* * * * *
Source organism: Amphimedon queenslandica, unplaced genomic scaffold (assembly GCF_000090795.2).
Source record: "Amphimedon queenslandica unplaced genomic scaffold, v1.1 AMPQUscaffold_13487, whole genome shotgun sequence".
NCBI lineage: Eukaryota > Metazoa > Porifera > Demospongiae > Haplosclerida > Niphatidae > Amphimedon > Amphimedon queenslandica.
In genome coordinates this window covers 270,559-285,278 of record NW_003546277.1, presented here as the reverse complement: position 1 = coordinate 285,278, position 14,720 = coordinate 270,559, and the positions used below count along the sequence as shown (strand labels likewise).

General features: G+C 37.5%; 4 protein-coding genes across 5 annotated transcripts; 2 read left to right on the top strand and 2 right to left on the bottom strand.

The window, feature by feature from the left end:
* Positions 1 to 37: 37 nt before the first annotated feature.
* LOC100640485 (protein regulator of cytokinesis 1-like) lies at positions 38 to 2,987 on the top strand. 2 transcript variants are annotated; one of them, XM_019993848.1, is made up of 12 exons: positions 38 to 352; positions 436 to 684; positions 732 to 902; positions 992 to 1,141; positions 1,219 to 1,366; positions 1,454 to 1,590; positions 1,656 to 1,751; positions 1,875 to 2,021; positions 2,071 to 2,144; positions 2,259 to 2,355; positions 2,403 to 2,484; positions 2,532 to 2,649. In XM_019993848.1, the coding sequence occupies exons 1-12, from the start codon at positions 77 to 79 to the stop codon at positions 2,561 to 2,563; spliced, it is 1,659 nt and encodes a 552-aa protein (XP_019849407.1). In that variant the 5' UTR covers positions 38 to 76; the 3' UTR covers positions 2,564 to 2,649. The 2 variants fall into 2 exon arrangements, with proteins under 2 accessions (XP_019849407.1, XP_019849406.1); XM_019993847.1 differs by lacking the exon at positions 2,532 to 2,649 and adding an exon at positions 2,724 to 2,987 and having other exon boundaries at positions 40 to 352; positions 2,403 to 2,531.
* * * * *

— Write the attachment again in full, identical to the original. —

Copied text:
Source organism: Amphimedon queenslandica, unplaced genomic scaffold (assembly GCF_000090795.2).
Source record: "Amphimedon queenslandica unplaced genomic scaffold, v1.1 AMPQUscaffold_13487, whole genome shotgun sequence".
NCBI lineage: Eukaryota > Metazoa > Porifera > Demospongiae > Haplosclerida > Niphatidae > Amphimedon > Amphimedon queenslandica.
In genome coordinates this window covers 270,559-285,278 of record NW_003546277.1, presented here as the reverse complement: position 1 = coordinate 285,278, position 14,720 = coordinate 270,559, and the positions used below count along the sequence as shown (strand labels likewise).

General features: G+C 37.5%; 4 protein-coding genes across 5 annotated transcripts; 2 read left to right on the top strand and 2 right to left on the bottom strand.

The window, feature by feature from the left end:
* Positions 1 to 37: 37 nt before the first annotated feature.
* LOC100640485 (protein regulator of cytokinesis 1-like) lies at positions 38 to 2,987 on the top strand. 2 transcript variants are annotated; one of them, XM_019993848.1, is made up of 12 exons: positions 38 to 352; positions 436 to 684; positions 732 to 902; positions 992 to 1,141; positions 1,219 to 1,366; positions 1,454 to 1,590; positions 1,656 to 1,751; positions 1,875 to 2,021; positions 2,071 to 2,144; positions 2,259 to 2,355; positions 2,403 to 2,484; positions 2,532 to 2,649. In XM_019993848.1, the coding sequence occupies exons 1-12, from the start codon at positions 77 to 79 to the stop codon at positions 2,561 to 2,563; spliced, it is 1,659 nt and encodes a 552-aa protein (XP_019849407.1). In that variant the 5' UTR covers positions 38 to 76; the 3' UTR covers positions 2,564 to 2,649. The 2 variants fall into 2 exon arrangements, with proteins under 2 accessions (XP_019849407.1, XP_019849406.1); XM_019993847.1 differs by lacking the exon at positions 2,532 to 2,649 and adding an exon at positions 2,724 to 2,987 and having other exon boundaries at positions 40 to 352; positions 2,403 to 2,531.